I believe the roaming message would have been "Welcome to Mexico" and explain what the charges are in Mexico. A ship at sea is "not" Mexico. Telus' website explains quite clearly the charges on cruise ships. I can expect it would be upsetting to receive a $5000 bill, However, the rule is simple for mobile devices - if you do not know the costs for using it where you are, leave it off or in airplane mode.
The moment that the name of the carrier changes from the Mexican land based carrier to the maritime one is the moment that the boat is "not in Mexico".
so when a message arrives from Telus that states welcome to Mexico they are referring to land only?
And that little sliver of water along the coast covered by terrestrial cellular towers. Once you are beyond 12 miles from shore, you are in international waters, and likely beyond any terrestrial cellular signals.
One would think there would be a certain degree of consumer responsibility to have read the terms of service, and if in doubt for roaming, either called Telus to inquire, or at the least Google as the Telus page about cruises was really easy to find. Most of the cruise lines websites advise travelers to check with their cellular provider to confirm the rates.
The message about roaming in Mexico doesn't apply to cruise ships as the cruise ships usually don't turn on the satellite connection until they are in international waters / more than 12 nautical miles off shore. (Example: Carnival Cruises)
One ns would think if your average bill is being exceeded by ten times that Telus would send you a message or at least investigate and contact the customer to see what's happening with the account.
kind of like cc companies with ambiguous multiple charges on your card.
You're stupid if you think Telus has no fault in this.
What is it you expect from Telus to do on this matter? The forum members here are all more than likely customers and former customers. There is more than likely no one high enough up within Telus to acknowledge and potentially address your concerns. You honestly might have better luck contacting the cruise company because they ultimately bill Telus for your usage and then Telus inflates that cost as their convenience and service fees and passes it on to you.
Ignorance or a lack of knowledge, however you want to put it, isn't an excuse! Roaming can be expensive, as your bill proves. The account holder is responsible for the bill being paid. If you choose not to pay it, it will eventually end up in collections. Ultimately, the choice is yours. Reasonable expectation is that you do your research before using your device while roaming, which doesn't seem to be the case here. If you had any questions or concerns about your services while roaming, then you should have contacted Telus before your fiancee took her vacation and used the service while roaming.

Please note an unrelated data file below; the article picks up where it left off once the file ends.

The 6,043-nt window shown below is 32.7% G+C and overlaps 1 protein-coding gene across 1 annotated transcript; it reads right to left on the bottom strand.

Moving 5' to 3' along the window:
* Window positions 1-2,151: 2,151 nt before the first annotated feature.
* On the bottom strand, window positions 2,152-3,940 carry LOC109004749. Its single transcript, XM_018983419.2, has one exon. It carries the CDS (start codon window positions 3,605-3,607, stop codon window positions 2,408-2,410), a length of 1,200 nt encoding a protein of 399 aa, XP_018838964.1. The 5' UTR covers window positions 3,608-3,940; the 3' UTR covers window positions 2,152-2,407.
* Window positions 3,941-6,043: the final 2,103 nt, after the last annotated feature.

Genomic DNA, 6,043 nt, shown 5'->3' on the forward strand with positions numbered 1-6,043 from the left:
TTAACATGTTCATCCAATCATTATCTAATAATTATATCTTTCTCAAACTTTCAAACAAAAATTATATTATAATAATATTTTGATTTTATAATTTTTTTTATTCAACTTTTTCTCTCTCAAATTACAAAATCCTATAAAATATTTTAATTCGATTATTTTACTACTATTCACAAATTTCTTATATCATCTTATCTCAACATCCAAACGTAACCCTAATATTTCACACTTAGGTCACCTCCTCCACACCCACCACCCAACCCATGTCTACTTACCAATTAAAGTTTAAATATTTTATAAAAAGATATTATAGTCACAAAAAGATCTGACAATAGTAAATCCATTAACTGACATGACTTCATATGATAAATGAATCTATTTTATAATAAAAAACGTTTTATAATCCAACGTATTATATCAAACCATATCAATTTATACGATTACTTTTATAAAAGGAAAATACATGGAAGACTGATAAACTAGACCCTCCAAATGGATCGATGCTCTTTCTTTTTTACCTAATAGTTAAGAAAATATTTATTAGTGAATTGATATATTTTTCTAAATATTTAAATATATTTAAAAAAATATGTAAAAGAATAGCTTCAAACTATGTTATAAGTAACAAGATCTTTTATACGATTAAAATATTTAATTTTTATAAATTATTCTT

When an average traveller receives a text message from Telus and says " welcome to Mexico " and welcoming to roaming the message clearly does not indicate whether it's roaming on land or roaming at sea and therefore the message in itself is ambiguous in nature and misinforming. A high volume of people who receive welcome to roaming have no idea that roaming on land and sea are different costs. Telus as a Company should have informed thier customer when sending the welcome message that different rates apply for land and for sea. But Telus would never want you to know that because guess why..they're making huge money with those who travel on sea and have been tricked to think they are simply roaming.
The courts will decide who's right or wrong and surely will post the results for all to see.
This discussion has turned into a waste of time. You fail to take the prudent advice offered.
It is your right to pursue this in court if you want - but be wary of the consequences.
Years ago, I was faced with a $2000 roaming bill from a company other than Telus. However, the issue was solved in an amicable fashion and this seems to not be the option you want to take.
Blaming others for your mistakes is not the path to a good resolution.
Since your "fiance works in law" she should understand why TELUS requires customers to opt in to the Easy Roaming service.
Customers when they add the service to their account via the telus app are provided the details of the service.
So your argument about a misleading welcome message to the service is irrelevant. All the message is as stated, a welcome message to a service that the customer has agreed to and was provided the details about the service.